I Am Setsuna is an old school JRPG developed by Tokyo RPG Factory, published by Square Enix as a part of the Square Enix Collective Games. Seemingly the first release for them, Setsuna follows in the footsteps of old generation series like Tales, Chrono Trigger and Persona, going for an almost painted landscape with colourful characters and story. Will it be an amazing remembrance of yesteryear or merely a grab at past fame?
You control Endir, a member of the mysterious Masked Men clan, mercenaries of well-known fame due to their strength and ability to get almost any job done. You quickly finish up a mission with your mentor before getting your newest assignment, to assassinate this year’s Sacrifice. Endir takes on the mission and heads to Nive Island to find this woman and follow through with his task.
It wouldn’t be much of a game if it ended with you killing the “main character” so you are either stopped or stop yourself before the blow it dealt. Getting to know the sacrifice as Setsuna and her guard of Aeterna. You are pretty much forced to join in as another guard, or through your own choice, following Setsuna’s path across the lands to the Last Lands to give her life to stop the resurgence of monsters.
If this at all sounds familiar, it’s pretty much the same premise of Final Fantasy X or Tales of Symphonia, with a dash of Persona 3 added in for good measure. While it does tweak the story at points, from the background villains, politics and the like, Setsuna doesn’t do a good job of hiding these references, rather embracing them fully. This is what Setsuna is meant to be, an homage to the past.
The main story will last you around 20 hours or less, depending on how much grinding and collecting you do, what little there is to actually do. I completed the game in 16 hours, with doing a once over of the map to open the locked chests, though I am an avid RPG player so that could be a quicker playthrough then most. There isn’t much on offer besides the main story, locked chests, optional bosses and food collection, at least nothing that really jumps out at you. There are some smaller attractions to pour some hours into, easily racking upwards of 25 hours but without a New Game+ there isn’t much in the way of replayability.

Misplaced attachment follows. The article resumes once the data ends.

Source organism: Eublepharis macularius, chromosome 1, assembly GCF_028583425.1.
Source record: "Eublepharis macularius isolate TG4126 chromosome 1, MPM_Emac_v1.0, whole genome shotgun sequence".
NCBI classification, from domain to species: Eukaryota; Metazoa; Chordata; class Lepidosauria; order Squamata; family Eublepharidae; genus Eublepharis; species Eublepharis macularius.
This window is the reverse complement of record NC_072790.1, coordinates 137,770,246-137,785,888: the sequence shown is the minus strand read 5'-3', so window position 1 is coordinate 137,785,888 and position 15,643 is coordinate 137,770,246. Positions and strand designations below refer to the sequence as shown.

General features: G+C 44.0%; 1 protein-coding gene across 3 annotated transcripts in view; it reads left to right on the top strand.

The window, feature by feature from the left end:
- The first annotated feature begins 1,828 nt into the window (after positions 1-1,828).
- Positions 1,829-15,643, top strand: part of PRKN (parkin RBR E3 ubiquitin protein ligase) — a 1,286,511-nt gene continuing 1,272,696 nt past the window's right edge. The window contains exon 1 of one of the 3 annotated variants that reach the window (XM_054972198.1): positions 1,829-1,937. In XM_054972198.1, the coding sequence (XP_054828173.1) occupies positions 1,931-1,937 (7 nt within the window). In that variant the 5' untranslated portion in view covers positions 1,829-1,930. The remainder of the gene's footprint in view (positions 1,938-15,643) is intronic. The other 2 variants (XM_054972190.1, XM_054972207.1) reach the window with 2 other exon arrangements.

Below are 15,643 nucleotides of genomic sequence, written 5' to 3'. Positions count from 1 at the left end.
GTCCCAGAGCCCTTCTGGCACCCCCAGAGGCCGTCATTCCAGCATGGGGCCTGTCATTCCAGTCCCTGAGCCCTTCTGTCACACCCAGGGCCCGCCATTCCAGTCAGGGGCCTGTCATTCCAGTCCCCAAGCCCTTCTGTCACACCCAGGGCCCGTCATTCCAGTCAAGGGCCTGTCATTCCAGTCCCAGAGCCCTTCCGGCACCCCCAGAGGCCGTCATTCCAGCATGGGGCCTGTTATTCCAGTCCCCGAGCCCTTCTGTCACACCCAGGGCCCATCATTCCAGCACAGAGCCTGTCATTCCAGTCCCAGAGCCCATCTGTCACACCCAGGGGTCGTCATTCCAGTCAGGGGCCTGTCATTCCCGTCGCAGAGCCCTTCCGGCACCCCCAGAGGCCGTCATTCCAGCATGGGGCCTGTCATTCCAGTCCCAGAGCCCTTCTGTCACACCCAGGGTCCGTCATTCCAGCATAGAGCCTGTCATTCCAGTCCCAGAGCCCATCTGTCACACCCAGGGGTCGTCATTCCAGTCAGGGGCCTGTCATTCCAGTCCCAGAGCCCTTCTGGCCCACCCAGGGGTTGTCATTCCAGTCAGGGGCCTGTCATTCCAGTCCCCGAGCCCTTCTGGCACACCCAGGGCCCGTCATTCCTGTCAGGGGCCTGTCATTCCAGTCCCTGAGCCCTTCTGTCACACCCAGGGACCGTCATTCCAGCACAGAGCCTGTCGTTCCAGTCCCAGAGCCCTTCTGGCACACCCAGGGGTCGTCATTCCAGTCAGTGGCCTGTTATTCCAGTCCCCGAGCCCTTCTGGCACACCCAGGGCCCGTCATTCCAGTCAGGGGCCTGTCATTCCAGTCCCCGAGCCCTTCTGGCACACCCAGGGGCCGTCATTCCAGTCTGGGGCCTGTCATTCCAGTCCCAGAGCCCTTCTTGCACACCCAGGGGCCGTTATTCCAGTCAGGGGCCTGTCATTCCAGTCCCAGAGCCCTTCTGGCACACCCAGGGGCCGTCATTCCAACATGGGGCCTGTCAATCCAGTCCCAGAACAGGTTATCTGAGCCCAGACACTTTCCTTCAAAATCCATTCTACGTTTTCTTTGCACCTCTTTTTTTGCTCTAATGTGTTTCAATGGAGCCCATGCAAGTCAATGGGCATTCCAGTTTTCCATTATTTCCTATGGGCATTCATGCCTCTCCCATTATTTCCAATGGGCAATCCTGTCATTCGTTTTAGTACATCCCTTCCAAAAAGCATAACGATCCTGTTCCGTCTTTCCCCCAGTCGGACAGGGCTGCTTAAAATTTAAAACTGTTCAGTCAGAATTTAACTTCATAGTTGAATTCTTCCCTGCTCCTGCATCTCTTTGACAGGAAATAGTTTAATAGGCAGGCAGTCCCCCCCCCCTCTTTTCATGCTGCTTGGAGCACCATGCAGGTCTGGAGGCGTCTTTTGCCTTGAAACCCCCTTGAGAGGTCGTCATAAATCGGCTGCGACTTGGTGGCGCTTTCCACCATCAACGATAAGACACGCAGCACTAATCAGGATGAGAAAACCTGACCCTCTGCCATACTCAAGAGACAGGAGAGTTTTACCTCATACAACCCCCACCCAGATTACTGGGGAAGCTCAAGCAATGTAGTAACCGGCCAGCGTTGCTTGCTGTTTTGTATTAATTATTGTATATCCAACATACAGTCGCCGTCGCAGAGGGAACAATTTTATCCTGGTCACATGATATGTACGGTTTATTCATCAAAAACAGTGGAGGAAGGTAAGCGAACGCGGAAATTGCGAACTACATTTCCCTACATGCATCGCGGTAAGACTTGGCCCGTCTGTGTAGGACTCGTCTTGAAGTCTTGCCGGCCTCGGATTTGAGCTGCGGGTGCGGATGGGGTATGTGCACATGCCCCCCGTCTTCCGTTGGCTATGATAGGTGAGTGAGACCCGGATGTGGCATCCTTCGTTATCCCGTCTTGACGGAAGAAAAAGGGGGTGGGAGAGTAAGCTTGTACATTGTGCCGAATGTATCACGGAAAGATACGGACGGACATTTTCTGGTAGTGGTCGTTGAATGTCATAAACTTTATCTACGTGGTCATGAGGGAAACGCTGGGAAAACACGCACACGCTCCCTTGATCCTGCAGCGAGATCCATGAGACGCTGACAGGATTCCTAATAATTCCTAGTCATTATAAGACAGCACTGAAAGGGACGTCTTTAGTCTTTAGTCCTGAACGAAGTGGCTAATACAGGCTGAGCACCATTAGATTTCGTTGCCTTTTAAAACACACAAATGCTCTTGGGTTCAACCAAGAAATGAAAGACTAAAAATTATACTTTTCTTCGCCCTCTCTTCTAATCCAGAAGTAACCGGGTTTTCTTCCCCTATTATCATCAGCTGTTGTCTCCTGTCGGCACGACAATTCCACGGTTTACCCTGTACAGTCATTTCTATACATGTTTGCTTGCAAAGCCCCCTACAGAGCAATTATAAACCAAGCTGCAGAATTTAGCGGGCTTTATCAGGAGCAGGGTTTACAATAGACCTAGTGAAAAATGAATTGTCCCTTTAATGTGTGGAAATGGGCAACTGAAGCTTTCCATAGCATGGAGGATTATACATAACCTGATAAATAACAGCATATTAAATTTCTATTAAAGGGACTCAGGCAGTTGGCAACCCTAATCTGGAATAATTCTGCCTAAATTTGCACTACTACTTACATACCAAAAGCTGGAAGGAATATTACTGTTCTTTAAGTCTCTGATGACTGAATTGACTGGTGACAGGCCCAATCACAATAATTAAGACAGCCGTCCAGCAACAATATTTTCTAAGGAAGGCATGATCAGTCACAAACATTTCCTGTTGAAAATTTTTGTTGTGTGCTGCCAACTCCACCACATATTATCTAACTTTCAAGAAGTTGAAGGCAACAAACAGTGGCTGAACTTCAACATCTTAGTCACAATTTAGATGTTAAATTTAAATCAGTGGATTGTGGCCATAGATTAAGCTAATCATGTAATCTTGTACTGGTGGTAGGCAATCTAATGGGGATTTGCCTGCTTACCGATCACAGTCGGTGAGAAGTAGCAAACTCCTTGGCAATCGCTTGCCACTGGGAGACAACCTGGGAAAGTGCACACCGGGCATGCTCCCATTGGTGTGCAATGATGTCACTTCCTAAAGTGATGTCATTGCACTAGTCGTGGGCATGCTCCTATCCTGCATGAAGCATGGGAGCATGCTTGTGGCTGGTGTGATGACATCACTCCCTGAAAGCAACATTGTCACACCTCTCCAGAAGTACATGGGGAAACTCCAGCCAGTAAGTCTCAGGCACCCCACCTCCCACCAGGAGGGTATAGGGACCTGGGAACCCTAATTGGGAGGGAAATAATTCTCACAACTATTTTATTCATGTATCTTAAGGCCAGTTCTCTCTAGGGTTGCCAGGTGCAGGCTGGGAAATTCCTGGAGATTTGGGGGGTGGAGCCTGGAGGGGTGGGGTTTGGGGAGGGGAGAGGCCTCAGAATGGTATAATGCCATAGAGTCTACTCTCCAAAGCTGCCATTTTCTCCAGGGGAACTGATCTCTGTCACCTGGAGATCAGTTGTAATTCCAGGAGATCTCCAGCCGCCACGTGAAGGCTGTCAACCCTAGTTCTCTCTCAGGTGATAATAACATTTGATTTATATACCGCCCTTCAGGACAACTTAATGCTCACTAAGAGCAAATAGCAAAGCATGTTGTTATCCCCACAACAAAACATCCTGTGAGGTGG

If you have played games like Grandia or Tales of series (Namco) you will know how to play this game. You wait for an ATB gauge to fill up, then select Attack, Tech or Items, waiting longer will charge an SP gauge to increase the potency of any option you select. Whenever you use an attack or tech your characters will move accordingly to the action, some requiring contact while others need them to be some distance away.
Attacks are pretty similar to each other, being contact attacks, however Setsuna has Chakrams/Crossbows that she can use at range. Techs are split up into magical attacks like Fire or Flare, with some healing spells dotted around, as well as physical attacks like an attack infused with an element or status debuff. You will need to keep track of what attacks do what, how much damage they can deal as well as your MP gauge, especially in the early game. You can combo techs together for some pretty good effects, while others only really add an element or debuff to them.